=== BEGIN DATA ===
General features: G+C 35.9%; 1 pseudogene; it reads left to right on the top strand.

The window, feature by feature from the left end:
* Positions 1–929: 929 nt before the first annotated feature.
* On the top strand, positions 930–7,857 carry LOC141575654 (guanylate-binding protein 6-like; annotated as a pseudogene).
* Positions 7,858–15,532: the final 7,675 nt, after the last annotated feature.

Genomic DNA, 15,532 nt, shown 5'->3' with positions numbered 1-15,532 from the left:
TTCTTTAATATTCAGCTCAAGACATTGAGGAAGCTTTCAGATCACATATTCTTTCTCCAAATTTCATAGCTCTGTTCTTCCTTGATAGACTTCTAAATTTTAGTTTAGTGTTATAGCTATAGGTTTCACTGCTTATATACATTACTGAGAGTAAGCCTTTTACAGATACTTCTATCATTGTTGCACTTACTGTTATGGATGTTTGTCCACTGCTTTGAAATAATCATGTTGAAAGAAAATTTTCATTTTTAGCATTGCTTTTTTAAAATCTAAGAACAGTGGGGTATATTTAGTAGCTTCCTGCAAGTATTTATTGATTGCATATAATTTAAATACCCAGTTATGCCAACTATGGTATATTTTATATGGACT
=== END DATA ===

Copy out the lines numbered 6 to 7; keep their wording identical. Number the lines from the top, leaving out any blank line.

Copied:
Genomic DNA, 15,532 nt, shown 5'->3' with positions numbered 1-15,532 from the left:
TTCTTTAATATTCAGCTCAAGACATTGAGGAAGCTTTCAGATCACATATTCTTTCTCCAAATTTCATAGCTCTGTTCTTCCTTGATAGACTTCTAAATTTTAGTTTAGTGTTATAGCTATAGGTTTCACTGCTTATATACATTACTGAGAGTAAGCCTTTTACAGATACTTCTATCATTGTTGCACTTACTGTTATGGATGTTTGTCCACTGCTTTGAAATAATCATGTTGAAAGAAAATTTTCATTTTTAGCATTGCTTTTTTAAAATCTAAGAACAGTGGGGTATATTTAGTAGCTTCCTGCAAGTATTTATTGATTGCATATAATTTAAATACCCAGTTATGCCAACTATGGTATATTTTATATGGACT